While Cleon makes the case that Athens is no longer a democracy but an empire, Diodotus “son of Eucrates” (3.42.1) does seem to believe that Athens is no longer a democracy, however he came to that conclusion a bit differently than Cleon did. Diodotus starts off his speech by saying that there are “two things most opposed to good counsel: haste and passion “and that “haste usually goes hand in hand with folly, passion with coarseness and narrowness of mind” (3.42.1) I do think he is making light of Cleon’s earlier speech because all of what he said could be seen as passion therefore calling into question whether or not Cleon is giving good counsel. Diodotus declares that Athens should not look at the short term, but the assembly should be thinking more long term, and the outcome of the Mytilenian will have lasting effects, “deliberating for the future more than for the present.” (3.44.3) Diodotus unlike Cleon is not interested in justice but what is in Athens’ best interest; “the question is not justice, but how to make Mytilene useful to Athens.”(3.44.4) and “the question before us sensible men is not of their guilt, but of our interests” (3.44.1) He goes with the argument that all people have the urge to be deviant, but only through laws and force will you curve that urge,” states and individuals , are alike prone to err” (3.45.3), but it is impossible to prevent and only great simplicity can hope to prevent, human nature doing what it has once set its mind upon, by force of law or by any other deterrent.”(3.45.7) He gives opposing scenarios dealing with a revolting city, the best being to let The People live and have them pay money to us.” We must not therefore, sit as strict judges of the offenders…see how moderate chastisements we may be enabled to benefit in future by revenue producing powers” (3.46.4) Diodotus closes his speech by arguing what is best in the long run will eventually pay off for Athens, “it is far more useful for the preservation of our empire to put up with injustice voluntarily, than to put to death, however justly, those whom is our interest to keep alive” (3.47.5)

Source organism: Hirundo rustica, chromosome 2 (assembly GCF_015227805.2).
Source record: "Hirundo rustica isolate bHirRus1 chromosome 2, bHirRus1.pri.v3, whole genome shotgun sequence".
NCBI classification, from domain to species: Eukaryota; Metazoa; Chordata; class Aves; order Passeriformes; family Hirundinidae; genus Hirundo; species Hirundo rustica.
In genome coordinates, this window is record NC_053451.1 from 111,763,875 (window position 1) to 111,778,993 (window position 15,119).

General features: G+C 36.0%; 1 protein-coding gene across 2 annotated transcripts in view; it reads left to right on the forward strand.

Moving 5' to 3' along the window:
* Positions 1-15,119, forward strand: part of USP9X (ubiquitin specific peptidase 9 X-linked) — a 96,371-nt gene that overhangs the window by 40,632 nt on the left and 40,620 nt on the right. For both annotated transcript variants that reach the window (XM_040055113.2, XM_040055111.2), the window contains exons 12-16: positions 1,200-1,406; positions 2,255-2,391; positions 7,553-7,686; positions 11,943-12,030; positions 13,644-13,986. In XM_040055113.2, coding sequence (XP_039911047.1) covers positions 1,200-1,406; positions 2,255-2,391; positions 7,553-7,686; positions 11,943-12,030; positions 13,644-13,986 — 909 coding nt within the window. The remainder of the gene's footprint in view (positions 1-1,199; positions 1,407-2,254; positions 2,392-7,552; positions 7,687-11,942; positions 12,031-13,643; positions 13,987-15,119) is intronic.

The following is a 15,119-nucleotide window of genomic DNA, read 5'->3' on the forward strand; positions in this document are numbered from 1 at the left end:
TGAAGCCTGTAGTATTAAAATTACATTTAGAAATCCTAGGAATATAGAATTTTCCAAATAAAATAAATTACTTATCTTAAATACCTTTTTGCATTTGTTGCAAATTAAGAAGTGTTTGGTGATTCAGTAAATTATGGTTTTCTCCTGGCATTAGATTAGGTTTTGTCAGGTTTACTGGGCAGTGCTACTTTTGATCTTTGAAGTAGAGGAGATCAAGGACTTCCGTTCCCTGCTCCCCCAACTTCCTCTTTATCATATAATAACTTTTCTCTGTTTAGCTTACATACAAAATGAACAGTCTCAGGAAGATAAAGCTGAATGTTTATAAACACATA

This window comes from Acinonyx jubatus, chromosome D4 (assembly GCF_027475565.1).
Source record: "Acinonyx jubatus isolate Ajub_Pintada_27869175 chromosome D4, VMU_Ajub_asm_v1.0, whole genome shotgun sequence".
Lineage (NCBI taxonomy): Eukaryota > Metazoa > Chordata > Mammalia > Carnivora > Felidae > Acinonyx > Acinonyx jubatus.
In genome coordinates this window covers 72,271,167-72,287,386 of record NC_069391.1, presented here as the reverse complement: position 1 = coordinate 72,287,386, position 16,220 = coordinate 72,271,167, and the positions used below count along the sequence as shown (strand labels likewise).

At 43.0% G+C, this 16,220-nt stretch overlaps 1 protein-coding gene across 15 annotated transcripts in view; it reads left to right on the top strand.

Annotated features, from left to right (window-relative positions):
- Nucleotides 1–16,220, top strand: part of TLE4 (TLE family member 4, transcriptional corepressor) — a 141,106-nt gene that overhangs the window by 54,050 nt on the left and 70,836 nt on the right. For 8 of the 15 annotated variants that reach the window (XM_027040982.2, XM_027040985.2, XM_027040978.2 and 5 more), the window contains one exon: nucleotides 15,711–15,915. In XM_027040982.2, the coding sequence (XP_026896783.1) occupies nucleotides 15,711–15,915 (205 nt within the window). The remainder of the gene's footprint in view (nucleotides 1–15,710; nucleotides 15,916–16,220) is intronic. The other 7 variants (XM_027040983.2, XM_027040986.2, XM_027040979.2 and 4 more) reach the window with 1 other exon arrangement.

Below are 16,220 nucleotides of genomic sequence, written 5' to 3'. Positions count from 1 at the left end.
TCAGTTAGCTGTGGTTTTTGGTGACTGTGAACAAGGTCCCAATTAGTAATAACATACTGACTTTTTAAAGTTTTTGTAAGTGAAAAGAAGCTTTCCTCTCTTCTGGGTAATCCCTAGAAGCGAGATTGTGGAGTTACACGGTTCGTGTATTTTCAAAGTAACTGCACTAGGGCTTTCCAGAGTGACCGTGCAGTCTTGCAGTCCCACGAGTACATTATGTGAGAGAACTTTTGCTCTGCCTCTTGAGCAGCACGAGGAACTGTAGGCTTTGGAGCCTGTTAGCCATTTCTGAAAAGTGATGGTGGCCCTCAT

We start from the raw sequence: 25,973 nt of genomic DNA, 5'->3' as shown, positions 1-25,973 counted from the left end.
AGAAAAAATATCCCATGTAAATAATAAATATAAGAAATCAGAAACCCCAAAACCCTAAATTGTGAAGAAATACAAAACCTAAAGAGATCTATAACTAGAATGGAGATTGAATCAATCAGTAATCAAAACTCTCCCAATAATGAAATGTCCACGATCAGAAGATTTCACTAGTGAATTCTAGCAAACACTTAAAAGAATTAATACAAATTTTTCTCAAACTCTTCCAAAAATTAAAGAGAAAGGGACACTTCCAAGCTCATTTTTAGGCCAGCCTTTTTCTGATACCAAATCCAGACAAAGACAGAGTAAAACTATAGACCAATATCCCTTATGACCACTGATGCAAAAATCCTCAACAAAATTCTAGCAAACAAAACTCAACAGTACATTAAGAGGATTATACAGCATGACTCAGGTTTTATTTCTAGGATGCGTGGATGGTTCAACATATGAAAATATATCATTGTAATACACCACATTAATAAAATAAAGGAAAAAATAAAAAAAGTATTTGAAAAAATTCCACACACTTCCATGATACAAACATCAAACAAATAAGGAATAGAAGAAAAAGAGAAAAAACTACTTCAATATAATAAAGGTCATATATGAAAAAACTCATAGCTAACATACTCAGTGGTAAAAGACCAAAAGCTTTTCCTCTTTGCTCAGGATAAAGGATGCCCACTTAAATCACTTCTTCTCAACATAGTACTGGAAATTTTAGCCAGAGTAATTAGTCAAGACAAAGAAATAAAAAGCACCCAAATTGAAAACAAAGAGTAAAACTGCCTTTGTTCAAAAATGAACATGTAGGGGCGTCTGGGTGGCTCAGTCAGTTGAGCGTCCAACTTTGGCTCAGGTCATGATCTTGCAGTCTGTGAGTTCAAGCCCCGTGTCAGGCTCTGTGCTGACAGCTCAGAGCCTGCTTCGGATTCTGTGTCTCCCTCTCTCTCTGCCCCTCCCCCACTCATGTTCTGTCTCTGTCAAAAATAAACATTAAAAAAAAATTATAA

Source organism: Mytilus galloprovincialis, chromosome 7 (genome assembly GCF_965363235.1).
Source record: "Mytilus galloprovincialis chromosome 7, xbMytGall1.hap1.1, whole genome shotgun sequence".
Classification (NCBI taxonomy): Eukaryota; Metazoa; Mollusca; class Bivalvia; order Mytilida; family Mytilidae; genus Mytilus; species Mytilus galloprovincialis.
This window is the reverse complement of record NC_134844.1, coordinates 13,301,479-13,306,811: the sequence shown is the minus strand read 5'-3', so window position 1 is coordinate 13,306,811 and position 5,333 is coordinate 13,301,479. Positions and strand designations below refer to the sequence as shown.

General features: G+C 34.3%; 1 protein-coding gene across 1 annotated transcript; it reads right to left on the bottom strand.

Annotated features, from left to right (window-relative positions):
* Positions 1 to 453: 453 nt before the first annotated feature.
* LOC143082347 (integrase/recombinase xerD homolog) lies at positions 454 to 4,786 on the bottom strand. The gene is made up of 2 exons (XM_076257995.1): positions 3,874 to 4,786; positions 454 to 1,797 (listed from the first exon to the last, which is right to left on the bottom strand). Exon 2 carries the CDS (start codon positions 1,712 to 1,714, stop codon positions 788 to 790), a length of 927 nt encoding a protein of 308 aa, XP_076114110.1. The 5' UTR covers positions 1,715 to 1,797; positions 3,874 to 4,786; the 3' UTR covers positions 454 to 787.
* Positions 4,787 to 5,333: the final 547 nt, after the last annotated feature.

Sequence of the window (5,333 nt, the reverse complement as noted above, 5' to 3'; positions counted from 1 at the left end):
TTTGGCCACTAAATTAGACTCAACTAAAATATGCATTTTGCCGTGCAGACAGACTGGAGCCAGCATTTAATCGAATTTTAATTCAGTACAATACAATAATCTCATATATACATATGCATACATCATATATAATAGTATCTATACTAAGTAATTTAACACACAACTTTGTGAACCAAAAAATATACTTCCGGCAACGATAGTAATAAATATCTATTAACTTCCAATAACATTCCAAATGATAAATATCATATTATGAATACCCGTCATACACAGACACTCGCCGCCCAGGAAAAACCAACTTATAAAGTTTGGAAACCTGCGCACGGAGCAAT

Cleon’s speech was all about the short term results for Athens, not as a democracy but an empire. Whereas Diodotus’ appeal touches on the fact that he believes Athens is an empire, because throughout his speech, he claims that Mytilene could be useful through a tribute, which is something empires tend to do with places they have conquered.

21 Responses to “Athens the Empire?”

  1. khoneycutt says:

    Emily,

    I think you make an interesting point re: the conception that Cleon and Diodotus each hold of Athens. Cleon appeals to justice even though he admits that Athens is an empire; Diodotus does not, and yet somehow gives the more humane speech. It is quite striking that “the most violent” demagogue in Athens (Cleon) is unable, even with the moral mask of justice, to convince the people. Somehow Diodotus, speaking directly to their interests, won the day.

    Some scholars think Diodotus’ speech is something of a stand-in for Thucydides’ own views. Whether or not this is true in the end, it is provocative. Might Thucydides have cared even less for justice than it appears? Does he even believe in justice? (It is not clear he believes in the gods, after all…)

    KH